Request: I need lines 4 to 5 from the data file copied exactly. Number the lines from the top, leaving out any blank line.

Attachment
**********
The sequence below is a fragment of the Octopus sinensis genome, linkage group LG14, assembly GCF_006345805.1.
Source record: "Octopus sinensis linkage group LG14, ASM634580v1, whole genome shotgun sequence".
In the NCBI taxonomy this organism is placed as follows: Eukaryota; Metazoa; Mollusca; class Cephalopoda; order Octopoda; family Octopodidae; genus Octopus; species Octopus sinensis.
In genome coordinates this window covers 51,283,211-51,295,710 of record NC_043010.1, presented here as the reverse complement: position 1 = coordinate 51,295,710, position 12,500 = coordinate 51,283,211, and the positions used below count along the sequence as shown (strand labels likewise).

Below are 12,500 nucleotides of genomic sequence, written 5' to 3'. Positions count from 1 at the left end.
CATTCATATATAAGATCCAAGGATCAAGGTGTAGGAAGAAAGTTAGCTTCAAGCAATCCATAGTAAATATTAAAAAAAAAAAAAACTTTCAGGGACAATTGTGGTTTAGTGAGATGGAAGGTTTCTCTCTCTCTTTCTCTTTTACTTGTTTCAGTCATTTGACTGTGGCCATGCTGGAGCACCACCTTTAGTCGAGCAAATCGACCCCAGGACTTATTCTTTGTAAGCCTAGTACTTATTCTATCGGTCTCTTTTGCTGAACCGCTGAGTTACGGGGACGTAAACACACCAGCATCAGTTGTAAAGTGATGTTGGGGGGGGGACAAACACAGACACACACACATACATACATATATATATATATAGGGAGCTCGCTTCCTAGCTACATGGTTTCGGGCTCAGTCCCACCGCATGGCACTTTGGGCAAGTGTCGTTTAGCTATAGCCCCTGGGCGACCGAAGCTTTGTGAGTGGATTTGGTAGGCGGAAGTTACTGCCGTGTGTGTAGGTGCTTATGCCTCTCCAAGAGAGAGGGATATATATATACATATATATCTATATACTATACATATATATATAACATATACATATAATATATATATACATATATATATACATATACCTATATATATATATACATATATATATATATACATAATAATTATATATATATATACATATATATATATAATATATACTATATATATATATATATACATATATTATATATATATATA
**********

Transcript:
In genome coordinates this window covers 51,283,211-51,295,710 of record NC_043010.1, presented here as the reverse complement: position 1 = coordinate 51,295,710, position 12,500 = coordinate 51,283,211, and the positions used below count along the sequence as shown (strand labels likewise).

Below are 12,500 nucleotides of genomic sequence, written 5' to 3'. Positions count from 1 at the left end.